For any rock band dynamic, the drummer is usually the last person looking to come up with a song. Even Dave Grohl, frontman of the iconic rock band the Foo Fighters, subscribes to the theory that the last thing a drummer says before getting kicked out of a band is that they should try some of their songs. In the case of Nirvana, though, there was no question about who the leader of the group was.
During the band’s prime, Kurt Cobain was always the lead songwriter, making perfect pop melodies with lyrics that were fairly abstract, either saying contradictory statements at once or going for a bleak mood on songs like ‘Polly’. Around the time Nirvana started getting famous, the music went from being a group effort to being exclusively Cobain’s work on paper, seizing songwriting credit for all of their songs.
The only song to be credited to all three band members was ‘Scentless Apprentice’, one of the fiercest parts of their album In Utero, which stemmed out of a jam session that the band had been toying with during rehearsals. During the final sessions for the album, Grohl stepped up to the plate with one song of his own, which became ‘Marigold’ on the B-side to ‘All Apologies’.
By the time Nirvana were on the road, Grohl had started writing his own songs, which had caught Cobain’s attention. After making a few demos for his own fun, Grohl had heard that Cobain liked the beginnings of songs tentatively titled ‘Exhausted’ and ‘Alone + Easy Target’. Cobain was so taken aback that Grohl said he kissed him when he heard them.
Speaking after Cobain’s death, Grohl mentioned Cobain wanting to use the song ‘Alone + Easy Target’ for Nirvana, saying (via Youtube), “Kurt really liked that song a lot, and he liked the chorus. I think he wanted to use that chorus and make it into something. There’s another song called ‘Exhausted’. Kurt liked that song a lot, but he just wanted to write his own lyrics to it, but he was too afraid to ask me”.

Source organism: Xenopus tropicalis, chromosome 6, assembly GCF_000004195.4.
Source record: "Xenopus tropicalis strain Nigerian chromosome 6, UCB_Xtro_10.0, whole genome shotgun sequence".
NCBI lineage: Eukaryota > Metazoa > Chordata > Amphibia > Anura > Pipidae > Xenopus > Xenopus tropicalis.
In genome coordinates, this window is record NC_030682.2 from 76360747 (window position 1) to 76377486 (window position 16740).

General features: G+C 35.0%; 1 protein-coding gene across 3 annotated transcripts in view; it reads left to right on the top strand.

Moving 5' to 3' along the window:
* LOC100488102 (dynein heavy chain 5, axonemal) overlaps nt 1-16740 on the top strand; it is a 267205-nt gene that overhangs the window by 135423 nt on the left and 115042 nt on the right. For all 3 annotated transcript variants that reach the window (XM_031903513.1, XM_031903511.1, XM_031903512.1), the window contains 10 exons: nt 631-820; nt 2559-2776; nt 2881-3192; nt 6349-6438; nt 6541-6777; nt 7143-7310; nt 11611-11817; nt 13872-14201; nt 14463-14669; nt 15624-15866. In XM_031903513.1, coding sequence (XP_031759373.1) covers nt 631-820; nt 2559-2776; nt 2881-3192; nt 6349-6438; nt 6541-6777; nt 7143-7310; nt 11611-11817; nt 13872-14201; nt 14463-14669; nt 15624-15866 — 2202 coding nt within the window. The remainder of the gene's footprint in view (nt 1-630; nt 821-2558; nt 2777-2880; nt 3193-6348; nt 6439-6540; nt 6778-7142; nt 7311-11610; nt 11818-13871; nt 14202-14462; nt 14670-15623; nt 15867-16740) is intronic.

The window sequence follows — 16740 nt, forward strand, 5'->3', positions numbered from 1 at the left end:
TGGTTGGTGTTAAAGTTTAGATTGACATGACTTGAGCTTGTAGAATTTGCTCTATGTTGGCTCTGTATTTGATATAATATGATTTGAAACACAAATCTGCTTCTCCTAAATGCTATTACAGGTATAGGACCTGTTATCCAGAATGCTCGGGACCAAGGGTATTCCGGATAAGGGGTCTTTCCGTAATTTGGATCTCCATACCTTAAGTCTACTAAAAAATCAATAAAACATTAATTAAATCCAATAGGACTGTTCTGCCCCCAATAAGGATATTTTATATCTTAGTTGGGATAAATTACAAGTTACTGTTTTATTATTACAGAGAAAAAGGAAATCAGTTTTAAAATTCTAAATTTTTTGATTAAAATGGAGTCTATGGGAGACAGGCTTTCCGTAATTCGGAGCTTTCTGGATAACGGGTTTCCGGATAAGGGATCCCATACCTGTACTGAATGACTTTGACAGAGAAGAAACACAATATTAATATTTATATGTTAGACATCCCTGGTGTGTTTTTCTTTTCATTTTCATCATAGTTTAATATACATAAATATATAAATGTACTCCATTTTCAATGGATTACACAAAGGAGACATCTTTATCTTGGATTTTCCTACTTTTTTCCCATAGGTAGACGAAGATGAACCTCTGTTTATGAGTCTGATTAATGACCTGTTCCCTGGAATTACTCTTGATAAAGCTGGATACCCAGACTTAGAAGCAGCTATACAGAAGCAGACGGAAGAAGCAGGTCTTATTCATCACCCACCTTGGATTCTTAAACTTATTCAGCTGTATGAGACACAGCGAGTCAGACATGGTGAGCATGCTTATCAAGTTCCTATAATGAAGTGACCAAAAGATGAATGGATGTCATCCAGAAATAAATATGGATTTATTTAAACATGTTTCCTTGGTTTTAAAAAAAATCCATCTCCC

Any chance of any new Nirvana songs would end in April of 1994, when Cobain was found dead of a self-afflicted shotgun wound. For the next few months, Grohl talked about being lost, not knowing what he was going to do after losing one of his best friends. Having not listened to music for years, Grohl got out of his funk by recording his favourite songs at a studio near his house, which would then become the beginnings of the Foo Fighters.
Despite never finding a voice in Nirvana, Grohl said that he was sure that he would have still written songs if Cobain had lived, remarking later, “I know there would still be recording and writing stuff on my own. Everybody in [Foo Fighters] goes out and does side projects. I was doing that in Nirvana, but no one was hearing it because I was too nervous”. Grohl might not have had his chance to work with Cobain as a writing partner, but pulling himself out of the creative doldrums remains one of the biggest stories of redemption in rock music.